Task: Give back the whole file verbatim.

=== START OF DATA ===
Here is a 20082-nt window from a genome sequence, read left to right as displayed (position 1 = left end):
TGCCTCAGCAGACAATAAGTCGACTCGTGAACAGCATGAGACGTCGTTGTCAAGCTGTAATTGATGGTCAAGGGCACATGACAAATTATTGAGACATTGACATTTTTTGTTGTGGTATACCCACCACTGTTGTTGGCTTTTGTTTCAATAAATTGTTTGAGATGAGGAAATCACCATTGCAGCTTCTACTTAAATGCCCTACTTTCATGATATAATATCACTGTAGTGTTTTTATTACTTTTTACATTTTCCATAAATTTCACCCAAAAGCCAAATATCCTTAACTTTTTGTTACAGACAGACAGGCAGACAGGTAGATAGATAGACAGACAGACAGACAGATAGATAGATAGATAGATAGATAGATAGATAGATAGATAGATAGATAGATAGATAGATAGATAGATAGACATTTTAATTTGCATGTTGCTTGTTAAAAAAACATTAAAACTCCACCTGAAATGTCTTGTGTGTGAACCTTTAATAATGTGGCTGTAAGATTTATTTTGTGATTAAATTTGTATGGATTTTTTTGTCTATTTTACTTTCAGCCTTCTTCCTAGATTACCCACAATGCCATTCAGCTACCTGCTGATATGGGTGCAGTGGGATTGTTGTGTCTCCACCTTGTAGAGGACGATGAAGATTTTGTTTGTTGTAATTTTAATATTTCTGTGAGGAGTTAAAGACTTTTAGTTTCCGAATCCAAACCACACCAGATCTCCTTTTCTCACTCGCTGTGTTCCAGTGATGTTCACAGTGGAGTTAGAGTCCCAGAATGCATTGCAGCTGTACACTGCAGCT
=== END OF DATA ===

Here is a 20082-nt window from a genome sequence, read left to right as displayed (position 1 = left end):
TGCCTCAGCAGACAATAAGTCGACTCGTGAACAGCATGAGACGTCGTTGTCAAGCTGTAATTGATGGTCAAGGGCACATGACAAATTATTGAGACATTGACATTTTTTGTTGTGGTATACCCACCACTGTTGTTGGCTTTTGTTTCAATAAATTGTTTGAGATGAGGAAATCACCATTGCAGCTTCTACTTAAATGCCCTACTTTCATGATATAATATCACTGTAGTGTTTTTATTACTTTTTACATTTTCCATAAATTTCACCCAAAAGCCAAATATCCTTAACTTTTTGTTACAGACAGACAGGCAGACAGGTAGATAGATAGACAGACAGACAGACAGATAGATAGATAGATAGATAGATAGATAGATAGATAGATAGATAGATAGATAGATAGATAGATAGATAGACATTTTAATTTGCATGTTGCTTGTTAAAAAAACATTAAAACTCCACCTGAAATGTCTTGTGTGTGAACCTTTAATAATGTGGCTGTAAGATTTATTTTGTGATTAAATTTGTATGGATTTTTTTGTCTATTTTACTTTCAGCCTTCTTCCTAGATTACCCACAATGCCATTCAGCTACCTGCTGATATGGGTGCAGTGGGATTGTTGTGTCTCCACCTTGTAGAGGACGATGAAGATTTTGTTTGTTGTAATTTTAATATTTCTGTGAGGAGTTAAAGACTTTTAGTTTCCGAATCCAAACCACACCAGATCTCCTTTTCTCACTCGCTGTGTTCCAGTGATGTTCACAGTGGAGTTAGAGTCCCAGAATGCATTGCAGCTGTACACTGCAGCT